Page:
Maar Nation-Gunditjmara artist Sherry Johnstone wants to use her new role at the Warrnambool Art Gallery to champion the First Peoples' culture of south-west Victoria.
Ms Johnstone has been appointed Curator of Cultural Engagement at the WAG.
The role is a first for the region, and made possible through funding from Creative Victoria and the Helen McPherson Smith Trust.
Ms Johnstone is a practising artist with 15 years experience working in children's education.
In 2018 she created The Aboriginal Early Years Activity Resource Kit designed to offer a broader understanding of Aboriginal symbols, stories and games for young children from all cultures.
"I've always loved being artistic, art is soul-satisfying. Whenever I get a chance I'm doing something creative," she said.
"As I've hit my 40s I've become so overwhelmingly passionate about my Aboriginality. I'm curious about my culture, I just want to learn more and make a difference in this space.
"It's the part of my DNA that calls me deeply and I know some people may look at me and think I don't look Aboriginal, but it's about people acknowledging that it is in my heritage.
"I may not fit in their box to look like an Aboriginal person, but the most important part is that I feel it."
I've become so overwhelmingly passionate about my Aboriginality... It's the part of my DNA that calls me deeply.Sherry Johnstone
Ms Johnstone's grandmother was born on the Framlingham mission. She was born in Colac, and was raised in Port Fairy and Warrnambool.
She now lives in Dennington and has created powerful artworks, including an award-winning piece in 2017 showing family violence from an Aboriginal perspective.
"I want to change perceptions on what Aboriginal people are. This job is a really exciting space," Ms Johnstone said.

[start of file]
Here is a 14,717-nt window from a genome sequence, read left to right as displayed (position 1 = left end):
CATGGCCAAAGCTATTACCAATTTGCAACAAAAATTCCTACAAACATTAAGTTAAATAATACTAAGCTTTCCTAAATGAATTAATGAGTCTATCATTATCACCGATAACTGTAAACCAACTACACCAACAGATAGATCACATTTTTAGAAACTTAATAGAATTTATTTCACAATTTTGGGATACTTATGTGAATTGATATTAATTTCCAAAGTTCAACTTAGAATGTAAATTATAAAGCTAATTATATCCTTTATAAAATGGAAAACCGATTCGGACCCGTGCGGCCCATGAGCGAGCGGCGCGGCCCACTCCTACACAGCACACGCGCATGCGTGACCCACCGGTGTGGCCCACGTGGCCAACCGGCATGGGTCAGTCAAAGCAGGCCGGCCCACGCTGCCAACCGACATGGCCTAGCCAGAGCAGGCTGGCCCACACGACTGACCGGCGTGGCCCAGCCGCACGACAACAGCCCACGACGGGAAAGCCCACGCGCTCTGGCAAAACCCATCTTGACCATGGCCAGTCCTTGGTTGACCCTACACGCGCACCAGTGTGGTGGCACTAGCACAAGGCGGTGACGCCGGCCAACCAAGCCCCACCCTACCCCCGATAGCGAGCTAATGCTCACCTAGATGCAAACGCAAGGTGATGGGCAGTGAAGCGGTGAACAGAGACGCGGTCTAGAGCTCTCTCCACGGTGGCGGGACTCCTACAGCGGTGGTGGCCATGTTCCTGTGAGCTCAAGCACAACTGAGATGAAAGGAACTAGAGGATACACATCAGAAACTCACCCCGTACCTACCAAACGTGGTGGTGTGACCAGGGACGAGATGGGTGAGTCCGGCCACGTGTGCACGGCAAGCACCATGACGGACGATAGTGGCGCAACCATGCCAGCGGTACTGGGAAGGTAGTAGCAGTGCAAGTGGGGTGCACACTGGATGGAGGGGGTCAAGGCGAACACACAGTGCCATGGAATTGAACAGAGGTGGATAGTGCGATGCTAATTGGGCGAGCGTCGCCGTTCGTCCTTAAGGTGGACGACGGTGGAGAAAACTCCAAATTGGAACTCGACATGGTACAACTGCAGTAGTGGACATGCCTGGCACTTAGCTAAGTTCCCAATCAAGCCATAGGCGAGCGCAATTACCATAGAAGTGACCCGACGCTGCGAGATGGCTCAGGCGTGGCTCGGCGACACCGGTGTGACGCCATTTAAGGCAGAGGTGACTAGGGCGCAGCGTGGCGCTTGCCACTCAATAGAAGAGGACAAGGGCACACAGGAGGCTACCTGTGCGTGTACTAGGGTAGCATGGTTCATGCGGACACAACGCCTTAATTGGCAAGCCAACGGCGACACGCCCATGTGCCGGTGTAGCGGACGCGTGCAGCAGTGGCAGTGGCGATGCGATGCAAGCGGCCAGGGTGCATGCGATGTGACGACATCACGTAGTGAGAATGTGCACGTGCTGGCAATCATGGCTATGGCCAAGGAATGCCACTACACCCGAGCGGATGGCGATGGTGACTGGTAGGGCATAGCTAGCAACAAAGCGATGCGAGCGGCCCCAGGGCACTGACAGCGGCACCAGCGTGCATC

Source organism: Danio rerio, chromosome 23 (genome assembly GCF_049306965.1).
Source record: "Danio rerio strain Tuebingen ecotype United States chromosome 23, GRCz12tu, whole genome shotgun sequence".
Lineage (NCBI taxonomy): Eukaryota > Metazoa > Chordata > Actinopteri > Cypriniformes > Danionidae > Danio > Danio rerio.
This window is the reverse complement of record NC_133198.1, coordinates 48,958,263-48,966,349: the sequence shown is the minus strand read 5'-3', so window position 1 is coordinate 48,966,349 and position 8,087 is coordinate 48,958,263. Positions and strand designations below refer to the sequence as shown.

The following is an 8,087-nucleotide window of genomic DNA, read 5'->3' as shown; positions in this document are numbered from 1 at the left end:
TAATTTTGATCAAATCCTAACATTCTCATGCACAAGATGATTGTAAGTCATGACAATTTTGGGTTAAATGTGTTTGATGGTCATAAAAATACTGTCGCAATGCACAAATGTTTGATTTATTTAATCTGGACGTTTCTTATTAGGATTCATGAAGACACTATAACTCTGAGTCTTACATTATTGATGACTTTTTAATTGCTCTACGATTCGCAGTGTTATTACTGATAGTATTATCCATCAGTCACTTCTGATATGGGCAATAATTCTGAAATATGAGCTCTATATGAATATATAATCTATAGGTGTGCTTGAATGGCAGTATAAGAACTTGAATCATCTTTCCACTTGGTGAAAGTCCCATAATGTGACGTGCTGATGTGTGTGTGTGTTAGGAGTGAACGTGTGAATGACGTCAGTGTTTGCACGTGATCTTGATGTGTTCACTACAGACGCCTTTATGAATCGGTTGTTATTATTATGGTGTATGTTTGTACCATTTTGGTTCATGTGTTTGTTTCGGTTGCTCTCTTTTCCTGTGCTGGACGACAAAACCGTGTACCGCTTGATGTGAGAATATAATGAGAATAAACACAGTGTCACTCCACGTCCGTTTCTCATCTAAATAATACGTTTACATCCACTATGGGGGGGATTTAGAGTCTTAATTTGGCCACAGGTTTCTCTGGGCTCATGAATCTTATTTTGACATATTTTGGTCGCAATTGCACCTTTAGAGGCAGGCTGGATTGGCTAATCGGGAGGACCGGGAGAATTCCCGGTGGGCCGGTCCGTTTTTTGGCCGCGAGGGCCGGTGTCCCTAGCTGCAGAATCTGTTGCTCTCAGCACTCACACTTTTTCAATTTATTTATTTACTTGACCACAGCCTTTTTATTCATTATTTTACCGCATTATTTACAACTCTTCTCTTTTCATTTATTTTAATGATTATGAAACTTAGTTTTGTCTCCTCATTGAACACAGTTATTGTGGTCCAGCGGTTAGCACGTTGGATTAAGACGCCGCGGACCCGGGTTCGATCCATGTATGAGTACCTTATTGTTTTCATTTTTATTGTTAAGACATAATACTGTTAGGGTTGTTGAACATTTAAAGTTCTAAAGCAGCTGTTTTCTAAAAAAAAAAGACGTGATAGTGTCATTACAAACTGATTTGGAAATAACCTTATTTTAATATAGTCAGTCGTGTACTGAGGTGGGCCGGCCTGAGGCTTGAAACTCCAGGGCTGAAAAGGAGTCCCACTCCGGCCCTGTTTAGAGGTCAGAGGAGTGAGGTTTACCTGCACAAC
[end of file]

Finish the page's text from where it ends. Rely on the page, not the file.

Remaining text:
"I get to go out, engage community and learn from them, get ideas and try to create a really stimulating and captivating space that's going to bring all the beautiful objects they have here to life, and try to tell the stories of those objects.
"It will be a mixture of a lot of things, it will be working with what's already here, but also finding new emerging artists and established artists, and supporting them.
"I want it to be a culturally safe space that they would feel welcome to come in to. I think that's what the art gallery is all about. It doesn't matter what race you are, the doors are open."
Ms Johnstone will lead the development of programs and exhibitions that preserve, share and promote understanding of the First Peoples culture of south-west Victoria.
She hopes to engage youth in the stories of their elders by blending traditional storytelling with contemporary art practices.
"I think if we can blend some technology - the old with the new - and bring those stories to life in that way, hopefully the youth will be more curious and want to learn more about their culture," she said.
"It's about bringing their stories to life while celebrating their resilience and what they were able to do even under the traumatic circumstances of colonisation.
"It's celebrating where we are today with culture, how it's evolving with the times, but also acknowledging what our ancestors actually went through.
"Unfortunately we've lost a lot of that history, which has been fragmented and in many ways shaped and moulded into what non-Aboriginal society wanted it to be unfortunately.
"It's just about creating that understanding and awareness, acknowledging the past but celebrating and carrying on the culture."
It's just about creating that understanding and awareness, acknowledging the past but celebrating and carrying on the culture.Sherry Johnstone
The position forms part of the Maar Nation, Aboriginal-led Gallery and legacy initiative at the WAG, which provides a link between world-class nature-based tourism destinations in the region and ancient indigenous connection to land and language in Victoria.
WAG director Vanessa Gerrans said: "The depth and breadth of the Maar Nation Gallery and legacy initiative is visionary, enabling access to a significant collection of artefacts and transfer of knowledge through stories, symbols and interpretation.
"We are thrilled to welcome Sherry to our team and look forward to working with her to shape new opportunities for south-west Aboriginal artists and ensure people across the region can experience the ingenuity of south-west Victorian First Peoples'.
"The Maar Nation program at WAG is led by a committee of elders and cultural leaders. Sherry will soon be joined by a Maar Nation Cadet. The Gallery is quickly becoming a hub of activity which is exciting and revitalising."
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